LOS ANGELES (CBSLA) – Los Angeles police declared a citywide tactical alert Wednesday night after protesters and officers clashed in Lake Echo Park over the city’s plan to close the park and remove a homeless encampment.
The LAPD has been asked to assist the public safety department in erecting a fence to restore Echo Park, said City Councilman Mitch O’Farrell, in whose district the park is located, in a statement. Department personnel will be dispatched to ensure that this operation can begin safely and unhindered.
Our homeless outreach workers will be back tomorrow morning to continue to reach out to the homeless in the park and provide shelter and services to anyone who wants and needs help, the press release said.
Police ordered the demonstration dispersed shortly before 10:45 p.m., declaring it an illegal gathering.
In a tweet, the LAPD urged people to leave the area peacefully.
The Los Angeles Police Department continues to ask for calm and cooperation while the fence continues to be installed as part of the restoration of Echo Park, he said in a tweet. Unfortunately, the officers came under fire and were pushed back by people blocking roads in the area.
The ministry also said no use of force had been reported.
Several trucks with fences were placed on the road near Dodger Stadium. The workers confirmed that they will be deployed to fence the outside of the park once the police clear the way.
Earlier in the day, hundreds of people spoke out against a plan to temporarily close Echo Park Lake to clear the large-scale encampment and clean up the estimated $500,000 in damage.
A group of protesters marched from the park to O’Farrell’s office and blocked part of Sunset Boulevard shortly before 8 a.m. Several hundred people eventually returned to Echo Park Lake, vowing to stay if the city tried to evict the uninhabited population.
They want these people out of here, out of the park, yes, they will intervene just to get to the hotel, community activist Carlos Marroquin told CBSLA Wednesday. But what happens next? These vouchers are not permanent, they are temporary.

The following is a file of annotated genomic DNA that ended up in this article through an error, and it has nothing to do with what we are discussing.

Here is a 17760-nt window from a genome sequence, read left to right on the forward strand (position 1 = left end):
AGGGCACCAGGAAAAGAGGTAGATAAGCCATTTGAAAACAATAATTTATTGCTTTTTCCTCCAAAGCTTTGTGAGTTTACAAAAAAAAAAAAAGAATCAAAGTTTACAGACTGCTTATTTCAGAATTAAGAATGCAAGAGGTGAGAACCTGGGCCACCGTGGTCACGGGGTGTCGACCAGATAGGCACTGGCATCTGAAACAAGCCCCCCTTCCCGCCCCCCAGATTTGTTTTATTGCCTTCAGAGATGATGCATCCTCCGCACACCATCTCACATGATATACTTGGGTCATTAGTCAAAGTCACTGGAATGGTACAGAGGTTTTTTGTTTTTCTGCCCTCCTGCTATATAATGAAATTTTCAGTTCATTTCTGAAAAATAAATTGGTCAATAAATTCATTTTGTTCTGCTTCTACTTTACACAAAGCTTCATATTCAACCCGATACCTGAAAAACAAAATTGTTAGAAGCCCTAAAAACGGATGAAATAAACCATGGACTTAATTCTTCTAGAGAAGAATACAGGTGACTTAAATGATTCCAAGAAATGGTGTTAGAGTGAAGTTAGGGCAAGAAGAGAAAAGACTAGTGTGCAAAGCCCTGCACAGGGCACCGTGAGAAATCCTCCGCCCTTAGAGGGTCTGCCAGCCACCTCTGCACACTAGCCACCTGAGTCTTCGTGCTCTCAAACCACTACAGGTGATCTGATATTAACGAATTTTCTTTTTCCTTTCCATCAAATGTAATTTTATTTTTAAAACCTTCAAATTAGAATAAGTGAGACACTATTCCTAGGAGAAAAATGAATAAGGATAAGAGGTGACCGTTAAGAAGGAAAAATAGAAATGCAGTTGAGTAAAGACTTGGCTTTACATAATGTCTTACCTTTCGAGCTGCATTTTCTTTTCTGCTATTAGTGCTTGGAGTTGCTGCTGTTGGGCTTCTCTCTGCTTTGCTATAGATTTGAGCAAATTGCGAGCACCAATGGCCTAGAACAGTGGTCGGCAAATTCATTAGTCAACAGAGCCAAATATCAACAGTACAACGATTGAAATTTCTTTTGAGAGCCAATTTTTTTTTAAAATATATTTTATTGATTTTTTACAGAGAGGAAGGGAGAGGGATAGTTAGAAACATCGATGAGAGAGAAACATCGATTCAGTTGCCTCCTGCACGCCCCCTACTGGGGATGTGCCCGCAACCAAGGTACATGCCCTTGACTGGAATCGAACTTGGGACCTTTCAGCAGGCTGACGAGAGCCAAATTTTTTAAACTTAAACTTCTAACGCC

According to authorities, the city is in the process of relocating more than 100 people living in the park to emergency shelters and temporary housing.
In January and February 2020, the city held similar cleanups, which also led to mass protests.
What we learned last year when we were fighting is that the vast majority of people understand, they get it, they understand that they could be in this situation, that it could be your mother or your brother, and they support us, Ayman Ahmed of Echo Park Rises Up told CBSLA Tuesday.
Advocates also called a Los Angeles City Council meeting Tuesday to oppose the park’s proposed closure.
I think people who don’t own homes, aren’t rich or don’t have special interests are equally valuable residents and members of this community, said Zarina Williams, president of the O’Farrell Echo Park Neighborhood Council, which convened Tuesday’s city council meeting.
But others who live near the park say the city should have removed it long ago.
Personally, I haven’t visited the park in over a year because it doesn’t seem hygienic or safe, a woman told City News Service. I also worry that the $45 million the city has invested in rebuilding the park will be wasted.
O’Farrell told KNX Radio: Four dead on the lake, several overdoses. There have been incidents of sexual assault, including sexual violence. Reports on sheltered and unsheltered persons in cases of cruelty to animals.
The city has also offered to mark and store the people’s property.
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